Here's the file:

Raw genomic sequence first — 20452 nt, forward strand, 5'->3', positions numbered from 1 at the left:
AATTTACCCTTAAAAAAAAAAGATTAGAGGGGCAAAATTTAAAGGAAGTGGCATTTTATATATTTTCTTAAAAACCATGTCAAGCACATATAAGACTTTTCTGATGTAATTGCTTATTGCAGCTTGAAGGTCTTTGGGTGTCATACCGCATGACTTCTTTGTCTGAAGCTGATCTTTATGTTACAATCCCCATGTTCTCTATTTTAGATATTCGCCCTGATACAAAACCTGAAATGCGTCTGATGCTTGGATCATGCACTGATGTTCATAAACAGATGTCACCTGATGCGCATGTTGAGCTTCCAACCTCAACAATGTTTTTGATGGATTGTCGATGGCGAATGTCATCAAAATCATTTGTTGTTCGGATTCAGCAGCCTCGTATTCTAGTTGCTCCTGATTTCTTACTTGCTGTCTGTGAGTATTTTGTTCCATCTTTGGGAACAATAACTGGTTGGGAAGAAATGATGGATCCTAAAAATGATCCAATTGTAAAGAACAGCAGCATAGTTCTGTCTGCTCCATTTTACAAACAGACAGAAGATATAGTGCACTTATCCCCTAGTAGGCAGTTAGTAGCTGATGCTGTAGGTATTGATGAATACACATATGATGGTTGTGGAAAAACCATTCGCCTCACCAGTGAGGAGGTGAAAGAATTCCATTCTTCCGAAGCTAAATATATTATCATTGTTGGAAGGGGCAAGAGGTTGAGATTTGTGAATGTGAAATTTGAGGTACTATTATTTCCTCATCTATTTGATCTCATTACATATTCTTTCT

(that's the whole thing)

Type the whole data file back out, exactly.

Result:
Raw genomic sequence first — 20452 nt, forward strand, 5'->3', positions numbered from 1 at the left:
AATTTACCCTTAAAAAAAAAAGATTAGAGGGGCAAAATTTAAAGGAAGTGGCATTTTATATATTTTCTTAAAAACCATGTCAAGCACATATAAGACTTTTCTGATGTAATTGCTTATTGCAGCTTGAAGGTCTTTGGGTGTCATACCGCATGACTTCTTTGTCTGAAGCTGATCTTTATGTTACAATCCCCATGTTCTCTATTTTAGATATTCGCCCTGATACAAAACCTGAAATGCGTCTGATGCTTGGATCATGCACTGATGTTCATAAACAGATGTCACCTGATGCGCATGTTGAGCTTCCAACCTCAACAATGTTTTTGATGGATTGTCGATGGCGAATGTCATCAAAATCATTTGTTGTTCGGATTCAGCAGCCTCGTATTCTAGTTGCTCCTGATTTCTTACTTGCTGTCTGTGAGTATTTTGTTCCATCTTTGGGAACAATAACTGGTTGGGAAGAAATGATGGATCCTAAAAATGATCCAATTGTAAAGAACAGCAGCATAGTTCTGTCTGCTCCATTTTACAAACAGACAGAAGATATAGTGCACTTATCCCCTAGTAGGCAGTTAGTAGCTGATGCTGTAGGTATTGATGAATACACATATGATGGTTGTGGAAAAACCATTCGCCTCACCAGTGAGGAGGTGAAAGAATTCCATTCTTCCGAAGCTAAATATATTATCATTGTTGGAAGGGGCAAGAGGTTGAGATTTGTGAATGTGAAATTTGAGGTACTATTATTTCCTCATCTATTTGATCTCATTACATATTCTTTCT